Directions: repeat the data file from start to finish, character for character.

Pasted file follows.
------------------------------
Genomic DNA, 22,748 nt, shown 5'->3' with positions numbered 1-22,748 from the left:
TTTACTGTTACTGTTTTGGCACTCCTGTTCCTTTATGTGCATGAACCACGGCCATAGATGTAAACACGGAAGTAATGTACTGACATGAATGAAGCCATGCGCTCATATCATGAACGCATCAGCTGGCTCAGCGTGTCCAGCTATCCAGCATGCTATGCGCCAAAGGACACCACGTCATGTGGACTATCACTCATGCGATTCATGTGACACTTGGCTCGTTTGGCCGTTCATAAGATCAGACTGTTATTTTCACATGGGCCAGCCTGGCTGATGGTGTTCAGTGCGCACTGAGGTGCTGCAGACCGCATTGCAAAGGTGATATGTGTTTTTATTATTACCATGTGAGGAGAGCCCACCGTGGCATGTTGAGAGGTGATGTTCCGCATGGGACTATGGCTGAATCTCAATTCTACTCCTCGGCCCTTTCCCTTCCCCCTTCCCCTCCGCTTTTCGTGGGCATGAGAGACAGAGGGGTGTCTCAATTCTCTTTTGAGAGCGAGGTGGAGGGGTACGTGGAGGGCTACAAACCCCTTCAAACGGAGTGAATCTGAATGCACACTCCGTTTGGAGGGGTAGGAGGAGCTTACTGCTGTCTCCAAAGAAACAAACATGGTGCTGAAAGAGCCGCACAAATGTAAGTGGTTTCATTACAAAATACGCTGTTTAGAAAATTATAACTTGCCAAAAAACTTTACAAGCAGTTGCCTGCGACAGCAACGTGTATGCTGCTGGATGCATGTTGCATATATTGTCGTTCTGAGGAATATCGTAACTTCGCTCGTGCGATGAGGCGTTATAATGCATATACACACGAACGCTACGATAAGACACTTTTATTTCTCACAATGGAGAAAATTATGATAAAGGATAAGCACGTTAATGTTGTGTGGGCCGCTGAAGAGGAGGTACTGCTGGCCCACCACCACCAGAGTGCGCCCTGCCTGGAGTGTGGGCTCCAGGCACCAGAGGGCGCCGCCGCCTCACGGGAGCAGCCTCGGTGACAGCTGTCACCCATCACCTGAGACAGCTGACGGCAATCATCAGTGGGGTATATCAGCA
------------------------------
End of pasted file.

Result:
Genomic DNA, 22,748 nt, shown 5'->3' with positions numbered 1-22,748 from the left:
TTTACTGTTACTGTTTTGGCACTCCTGTTCCTTTATGTGCATGAACCACGGCCATAGATGTAAACACGGAAGTAATGTACTGACATGAATGAAGCCATGCGCTCATATCATGAACGCATCAGCTGGCTCAGCGTGTCCAGCTATCCAGCATGCTATGCGCCAAAGGACACCACGTCATGTGGACTATCACTCATGCGATTCATGTGACACTTGGCTCGTTTGGCCGTTCATAAGATCAGACTGTTATTTTCACATGGGCCAGCCTGGCTGATGGTGTTCAGTGCGCACTGAGGTGCTGCAGACCGCATTGCAAAGGTGATATGTGTTTTTATTATTACCATGTGAGGAGAGCCCACCGTGGCATGTTGAGAGGTGATGTTCCGCATGGGACTATGGCTGAATCTCAATTCTACTCCTCGGCCCTTTCCCTTCCCCCTTCCCCTCCGCTTTTCGTGGGCATGAGAGACAGAGGGGTGTCTCAATTCTCTTTTGAGAGCGAGGTGGAGGGGTACGTGGAGGGCTACAAACCCCTTCAAACGGAGTGAATCTGAATGCACACTCCGTTTGGAGGGGTAGGAGGAGCTTACTGCTGTCTCCAAAGAAACAAACATGGTGCTGAAAGAGCCGCACAAATGTAAGTGGTTTCATTACAAAATACGCTGTTTAGAAAATTATAACTTGCCAAAAAACTTTACAAGCAGTTGCCTGCGACAGCAACGTGTATGCTGCTGGATGCATGTTGCATATATTGTCGTTCTGAGGAATATCGTAACTTCGCTCGTGCGATGAGGCGTTATAATGCATATACACACGAACGCTACGATAAGACACTTTTATTTCTCACAATGGAGAAAATTATGATAAAGGATAAGCACGTTAATGTTGTGTGGGCCGCTGAAGAGGAGGTACTGCTGGCCCACCACCACCAGAGTGCGCCCTGCCTGGAGTGTGGGCTCCAGGCACCAGAGGGCGCCGCCGCCTCACGGGAGCAGCCTCGGTGACAGCTGTCACCCATCACCTGAGACAGCTGACGGCAATCATCAGTGGGGTATATCAGCA